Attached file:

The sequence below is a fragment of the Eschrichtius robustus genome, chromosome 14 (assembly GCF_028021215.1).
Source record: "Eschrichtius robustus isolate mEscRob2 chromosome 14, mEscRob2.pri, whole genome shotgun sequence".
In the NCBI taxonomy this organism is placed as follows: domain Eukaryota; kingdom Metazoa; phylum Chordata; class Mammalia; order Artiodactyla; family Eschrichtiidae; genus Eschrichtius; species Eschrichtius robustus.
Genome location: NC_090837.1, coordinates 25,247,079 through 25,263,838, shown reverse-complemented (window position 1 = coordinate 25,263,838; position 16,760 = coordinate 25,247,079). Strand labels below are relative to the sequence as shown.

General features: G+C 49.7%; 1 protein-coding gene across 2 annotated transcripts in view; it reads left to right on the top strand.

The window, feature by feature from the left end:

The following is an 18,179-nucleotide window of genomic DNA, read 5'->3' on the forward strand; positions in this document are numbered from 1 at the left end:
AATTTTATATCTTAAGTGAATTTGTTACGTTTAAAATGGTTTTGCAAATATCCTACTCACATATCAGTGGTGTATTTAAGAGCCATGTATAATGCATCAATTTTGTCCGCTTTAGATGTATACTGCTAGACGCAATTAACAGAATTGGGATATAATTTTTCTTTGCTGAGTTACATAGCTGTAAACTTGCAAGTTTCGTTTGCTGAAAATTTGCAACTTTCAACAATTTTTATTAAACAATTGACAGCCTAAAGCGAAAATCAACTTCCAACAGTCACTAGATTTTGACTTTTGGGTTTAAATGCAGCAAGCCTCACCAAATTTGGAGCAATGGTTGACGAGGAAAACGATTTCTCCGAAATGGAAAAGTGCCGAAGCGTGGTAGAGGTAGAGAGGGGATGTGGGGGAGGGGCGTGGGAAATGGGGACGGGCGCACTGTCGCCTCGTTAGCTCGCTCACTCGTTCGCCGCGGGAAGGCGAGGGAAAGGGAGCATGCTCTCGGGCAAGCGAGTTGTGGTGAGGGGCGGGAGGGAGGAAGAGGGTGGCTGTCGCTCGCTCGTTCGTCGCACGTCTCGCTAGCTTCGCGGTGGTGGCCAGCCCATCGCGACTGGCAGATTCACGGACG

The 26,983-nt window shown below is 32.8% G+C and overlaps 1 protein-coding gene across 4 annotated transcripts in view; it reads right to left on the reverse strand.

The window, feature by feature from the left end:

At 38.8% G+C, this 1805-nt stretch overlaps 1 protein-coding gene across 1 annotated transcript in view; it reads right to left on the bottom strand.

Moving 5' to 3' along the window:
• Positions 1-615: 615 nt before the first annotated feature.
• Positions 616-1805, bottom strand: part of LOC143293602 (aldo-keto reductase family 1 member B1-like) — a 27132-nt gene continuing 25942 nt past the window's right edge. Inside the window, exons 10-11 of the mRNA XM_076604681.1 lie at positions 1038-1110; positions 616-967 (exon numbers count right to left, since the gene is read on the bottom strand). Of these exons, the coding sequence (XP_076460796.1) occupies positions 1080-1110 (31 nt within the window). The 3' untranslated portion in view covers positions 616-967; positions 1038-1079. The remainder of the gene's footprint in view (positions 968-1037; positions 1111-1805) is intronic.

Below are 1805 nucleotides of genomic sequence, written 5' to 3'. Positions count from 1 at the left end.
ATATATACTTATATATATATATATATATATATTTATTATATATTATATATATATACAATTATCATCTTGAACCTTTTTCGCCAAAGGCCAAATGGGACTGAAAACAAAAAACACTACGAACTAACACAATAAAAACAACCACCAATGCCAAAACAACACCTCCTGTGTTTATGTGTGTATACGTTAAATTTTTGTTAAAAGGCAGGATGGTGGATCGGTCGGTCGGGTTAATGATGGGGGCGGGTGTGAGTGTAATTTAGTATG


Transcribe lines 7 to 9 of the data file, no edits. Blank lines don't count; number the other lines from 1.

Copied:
The following is an 18,179-nucleotide window of genomic DNA, read 5'->3' on the forward strand; positions in this document are numbered from 1 at the left end:
AATTTTATATCTTAAGTGAATTTGTTACGTTTAAAATGGTTTTGCAAATATCCTACTCACATATCAGTGGTGTATTTAAGAGCCATGTATAATGCATCAATTTTGTCCGCTTTAGATGTATACTGCTAGACGCAATTAACAGAATTGGGATATAATTTTTCTTTGCTGAGTTACATAGCTGTAAACTTGCAAGTTTCGTTTGCTGAAAATTTGCAACTTTCAACAATTTTTATTAAACAATTGACAGCCTAAAGCGAAAATCAACTTCCAACAGTCACTAGATTTTGACTTTTGGGTTTAAATGCAGCAAGCCTCACCAAATTTGGAGCAATGGTTGACGAGGAAAACGATTTCTCCGAAATGGAAAAGTGCCGAAGCGTGGTAGAGGTAGAGAGGGGATGTGGGGGAGGGGCGTGGGAAATGGGGACGGGCGCACTGTCGCCTCGTTAGCTCGCTCACTCGTTCGCCGCGGGAAGGCGAGGGAAAGGGAGCATGCTCTCGGGCAAGCGAGTTGTGGTGAGGGGCGGGAGGGAGGAAGAGGGTGGCTGTCGCTCGCTCGTTCGTCGCACGTCTCGCTAGCTTCGCGGTGGTGGCCAGCCCATCGCGACTGGCAGATTCACGGACG

The 26,983-nt window shown below is 32.8% G+C and overlaps 1 protein-coding gene across 4 annotated transcripts in view; it reads right to left on the reverse strand.